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I have around 1000 "songs" - an 80s experimental noise duo - ripped to flac from cassette. A bunch (150, maybe?, but I don't know which ones) were processed with a hard limiting script instead of a normalizing script, which butchered any sustained low bass sounds as well as caused other problems. I don't want to have to listen to all of them attentively to find the problems. I recognize I will have to listen to the questionable ones for a final decision. I may have cleaner copies of them as well, but won't know for certain without listening or analysis.

I have (as have others) successfully automated finding compressed audio with limited frequency response (hi-res copies of low-res MP3 rips), and finding hard clipping. I have a program (Similarity) that purports to analyze quality, but doesn't tell me any details. I have other software capable of more detailed analysis, up to and including CSound, but I have no idea what to look for. With repeated analysis, I could focus on things that might distinguish them - bass always having strong low-order harmonics, bass volume very compressed, even if highs vary in volume, intermodulation products, for example.

Are there analysis tools (either free or easily available commercial music audio software) that are more specialized and easier to use for this specific job than attacking it with generic signal-processing math? Maybe something "loudness wars" related?

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  • I presume you didn't keep any of the originals? Because really, the very first task after copying over from old cassettes is fixing the azimuth. if you've comped the hell out of things, then you might find them by looking at very low LUFS values. I only know of one batch processor that will look at LUFS, Myriad, & it's a) Mac only & b) currently not available to purchase as it's changed owners recently.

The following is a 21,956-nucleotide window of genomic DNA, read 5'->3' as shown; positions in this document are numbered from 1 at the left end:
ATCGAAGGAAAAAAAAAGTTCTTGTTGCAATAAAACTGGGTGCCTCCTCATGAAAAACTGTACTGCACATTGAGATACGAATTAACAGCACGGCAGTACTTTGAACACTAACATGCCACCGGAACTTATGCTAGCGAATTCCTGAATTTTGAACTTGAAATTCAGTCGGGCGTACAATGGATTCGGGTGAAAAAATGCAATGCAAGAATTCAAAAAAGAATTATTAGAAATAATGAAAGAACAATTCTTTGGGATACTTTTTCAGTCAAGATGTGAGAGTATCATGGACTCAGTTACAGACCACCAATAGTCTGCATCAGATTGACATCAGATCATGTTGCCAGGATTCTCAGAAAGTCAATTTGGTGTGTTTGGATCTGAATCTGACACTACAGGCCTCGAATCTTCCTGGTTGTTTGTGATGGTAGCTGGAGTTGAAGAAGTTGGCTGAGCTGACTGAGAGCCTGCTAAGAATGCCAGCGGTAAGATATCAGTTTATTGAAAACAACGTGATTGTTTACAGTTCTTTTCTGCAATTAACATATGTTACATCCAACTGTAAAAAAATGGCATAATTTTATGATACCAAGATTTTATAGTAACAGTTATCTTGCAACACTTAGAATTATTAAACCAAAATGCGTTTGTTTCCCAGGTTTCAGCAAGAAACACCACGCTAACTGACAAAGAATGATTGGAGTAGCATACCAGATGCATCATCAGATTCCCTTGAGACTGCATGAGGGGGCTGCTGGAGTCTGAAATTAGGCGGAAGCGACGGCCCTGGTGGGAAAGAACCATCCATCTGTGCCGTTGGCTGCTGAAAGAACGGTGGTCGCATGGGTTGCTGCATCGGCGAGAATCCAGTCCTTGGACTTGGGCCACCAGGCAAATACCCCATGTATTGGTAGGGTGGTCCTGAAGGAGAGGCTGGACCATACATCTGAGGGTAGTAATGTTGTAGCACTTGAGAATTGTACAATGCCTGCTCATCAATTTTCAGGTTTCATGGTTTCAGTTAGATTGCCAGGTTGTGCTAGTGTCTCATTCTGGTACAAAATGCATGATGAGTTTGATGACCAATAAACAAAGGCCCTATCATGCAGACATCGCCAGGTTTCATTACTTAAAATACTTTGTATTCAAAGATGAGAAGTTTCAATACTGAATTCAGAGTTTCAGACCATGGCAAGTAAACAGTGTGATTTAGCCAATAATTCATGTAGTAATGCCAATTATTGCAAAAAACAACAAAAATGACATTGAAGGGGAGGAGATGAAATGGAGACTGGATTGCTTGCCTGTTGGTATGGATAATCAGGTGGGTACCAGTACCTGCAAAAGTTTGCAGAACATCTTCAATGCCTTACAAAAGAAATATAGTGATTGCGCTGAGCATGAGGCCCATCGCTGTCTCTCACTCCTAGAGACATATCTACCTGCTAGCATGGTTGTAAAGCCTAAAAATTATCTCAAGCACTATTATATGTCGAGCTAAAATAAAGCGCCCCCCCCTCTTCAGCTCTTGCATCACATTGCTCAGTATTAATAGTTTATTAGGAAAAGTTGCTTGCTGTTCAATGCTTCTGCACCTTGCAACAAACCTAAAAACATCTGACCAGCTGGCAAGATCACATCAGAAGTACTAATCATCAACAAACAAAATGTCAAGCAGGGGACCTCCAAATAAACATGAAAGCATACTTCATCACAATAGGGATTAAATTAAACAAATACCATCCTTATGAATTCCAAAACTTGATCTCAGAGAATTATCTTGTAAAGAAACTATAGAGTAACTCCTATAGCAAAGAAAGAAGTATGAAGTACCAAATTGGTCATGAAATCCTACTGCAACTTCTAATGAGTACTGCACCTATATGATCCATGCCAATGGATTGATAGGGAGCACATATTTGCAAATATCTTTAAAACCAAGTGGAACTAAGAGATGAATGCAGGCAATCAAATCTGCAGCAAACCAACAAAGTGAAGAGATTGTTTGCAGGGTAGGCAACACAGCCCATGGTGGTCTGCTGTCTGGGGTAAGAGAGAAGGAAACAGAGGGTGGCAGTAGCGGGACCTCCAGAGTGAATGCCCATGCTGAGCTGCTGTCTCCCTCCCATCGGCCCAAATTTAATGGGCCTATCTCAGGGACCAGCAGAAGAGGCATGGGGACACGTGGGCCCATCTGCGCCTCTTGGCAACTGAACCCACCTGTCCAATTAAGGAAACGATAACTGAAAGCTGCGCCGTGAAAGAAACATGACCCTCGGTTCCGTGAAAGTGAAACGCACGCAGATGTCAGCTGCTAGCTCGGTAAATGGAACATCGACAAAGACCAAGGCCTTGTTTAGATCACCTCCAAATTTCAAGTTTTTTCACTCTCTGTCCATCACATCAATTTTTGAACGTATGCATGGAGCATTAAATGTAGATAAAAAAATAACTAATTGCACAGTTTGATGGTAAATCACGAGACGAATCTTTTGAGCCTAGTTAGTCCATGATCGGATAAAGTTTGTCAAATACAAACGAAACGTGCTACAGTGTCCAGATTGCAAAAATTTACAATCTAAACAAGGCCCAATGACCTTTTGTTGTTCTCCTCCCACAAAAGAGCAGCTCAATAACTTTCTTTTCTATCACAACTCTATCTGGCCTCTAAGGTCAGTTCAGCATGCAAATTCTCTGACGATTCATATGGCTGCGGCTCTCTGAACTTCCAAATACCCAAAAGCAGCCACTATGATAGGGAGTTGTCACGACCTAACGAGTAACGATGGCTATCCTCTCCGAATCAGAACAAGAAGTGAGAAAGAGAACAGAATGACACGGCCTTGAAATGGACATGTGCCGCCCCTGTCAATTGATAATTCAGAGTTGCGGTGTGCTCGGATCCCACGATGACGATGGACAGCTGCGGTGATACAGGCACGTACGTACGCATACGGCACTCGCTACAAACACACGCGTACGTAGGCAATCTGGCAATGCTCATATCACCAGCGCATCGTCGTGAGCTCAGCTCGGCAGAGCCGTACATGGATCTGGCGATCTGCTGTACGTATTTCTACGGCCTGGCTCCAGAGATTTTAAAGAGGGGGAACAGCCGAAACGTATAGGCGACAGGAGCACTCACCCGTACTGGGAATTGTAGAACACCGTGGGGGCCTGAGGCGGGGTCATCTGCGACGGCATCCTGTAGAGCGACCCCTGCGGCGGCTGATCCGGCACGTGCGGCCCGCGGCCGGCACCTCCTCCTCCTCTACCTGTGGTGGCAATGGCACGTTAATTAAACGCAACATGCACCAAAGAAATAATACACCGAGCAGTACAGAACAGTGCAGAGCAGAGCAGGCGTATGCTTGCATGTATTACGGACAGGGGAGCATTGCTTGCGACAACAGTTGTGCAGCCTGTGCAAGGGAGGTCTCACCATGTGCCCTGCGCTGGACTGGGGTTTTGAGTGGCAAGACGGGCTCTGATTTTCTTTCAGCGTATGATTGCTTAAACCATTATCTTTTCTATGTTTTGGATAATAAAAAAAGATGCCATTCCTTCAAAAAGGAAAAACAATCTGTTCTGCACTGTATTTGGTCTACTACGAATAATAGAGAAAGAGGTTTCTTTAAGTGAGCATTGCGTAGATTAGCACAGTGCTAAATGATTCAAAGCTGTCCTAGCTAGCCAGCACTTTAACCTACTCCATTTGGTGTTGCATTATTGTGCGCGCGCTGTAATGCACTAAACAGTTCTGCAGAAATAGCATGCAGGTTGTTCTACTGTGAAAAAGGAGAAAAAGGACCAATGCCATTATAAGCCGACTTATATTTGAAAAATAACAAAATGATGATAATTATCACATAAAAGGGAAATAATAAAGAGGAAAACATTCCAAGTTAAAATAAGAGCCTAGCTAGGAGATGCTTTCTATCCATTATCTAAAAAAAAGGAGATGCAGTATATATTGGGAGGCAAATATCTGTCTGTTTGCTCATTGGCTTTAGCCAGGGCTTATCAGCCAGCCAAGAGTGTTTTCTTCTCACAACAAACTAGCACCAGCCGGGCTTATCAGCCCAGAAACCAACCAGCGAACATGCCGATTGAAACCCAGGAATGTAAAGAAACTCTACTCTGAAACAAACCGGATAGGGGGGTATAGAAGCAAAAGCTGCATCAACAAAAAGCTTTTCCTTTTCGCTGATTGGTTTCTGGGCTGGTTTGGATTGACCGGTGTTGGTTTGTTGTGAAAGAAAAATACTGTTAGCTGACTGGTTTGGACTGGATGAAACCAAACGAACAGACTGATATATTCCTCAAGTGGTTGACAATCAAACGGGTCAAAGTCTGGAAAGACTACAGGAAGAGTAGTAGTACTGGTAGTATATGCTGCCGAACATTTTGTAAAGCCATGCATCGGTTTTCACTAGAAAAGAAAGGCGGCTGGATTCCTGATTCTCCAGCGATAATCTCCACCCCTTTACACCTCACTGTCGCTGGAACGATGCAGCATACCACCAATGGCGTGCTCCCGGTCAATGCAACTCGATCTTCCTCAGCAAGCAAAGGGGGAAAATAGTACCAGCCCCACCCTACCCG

– Tetsujin
    Jul 16 at 16:56
  • I may have some/all originals. I have many different versions/mixes of the same song with no way but analysis to distinguish them. Some with azimuth compensation, some without, some with NR, etc. This project, partially completed, was recovered from three or four different dead computers and all the files dumped into a couple of folders. The same tools that find low-res MP3s will find azimuth issues - sharp notches in the high treble when summed to mono rather than a smooth roll-off. There's a bunch of problems - this is just one I don't know how to start analyzing.
    – KFW
    Jul 16 at 21:47
  • I like how you quoted the word "songs" lol. Interesting question, though. I assume there's no metadata or embedded code that could help determine what's what? Even dates may help group similarly processed files. Just a thought.
    – n00dles
    Jul 24 at 14:20
  • Couldn't you analyse peak samples and if there are a certain amount at(or around) a common level, then it's been hard-limited rather than just normalized? That should be quite simple, but then I haven't worked with such analysing software. Having the HL script would be helpful, I assume, so you know what to look for.
    – n00dles
    Jul 24 at 14:31

1 Answer 1

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Here is my understanding of your problem:

  • You have a set of recorded audio files stored using a lossless audio format.
  • I will assume that no saturation/clipping occured during the recording process, and that initially, all recorded tracks had some headroom.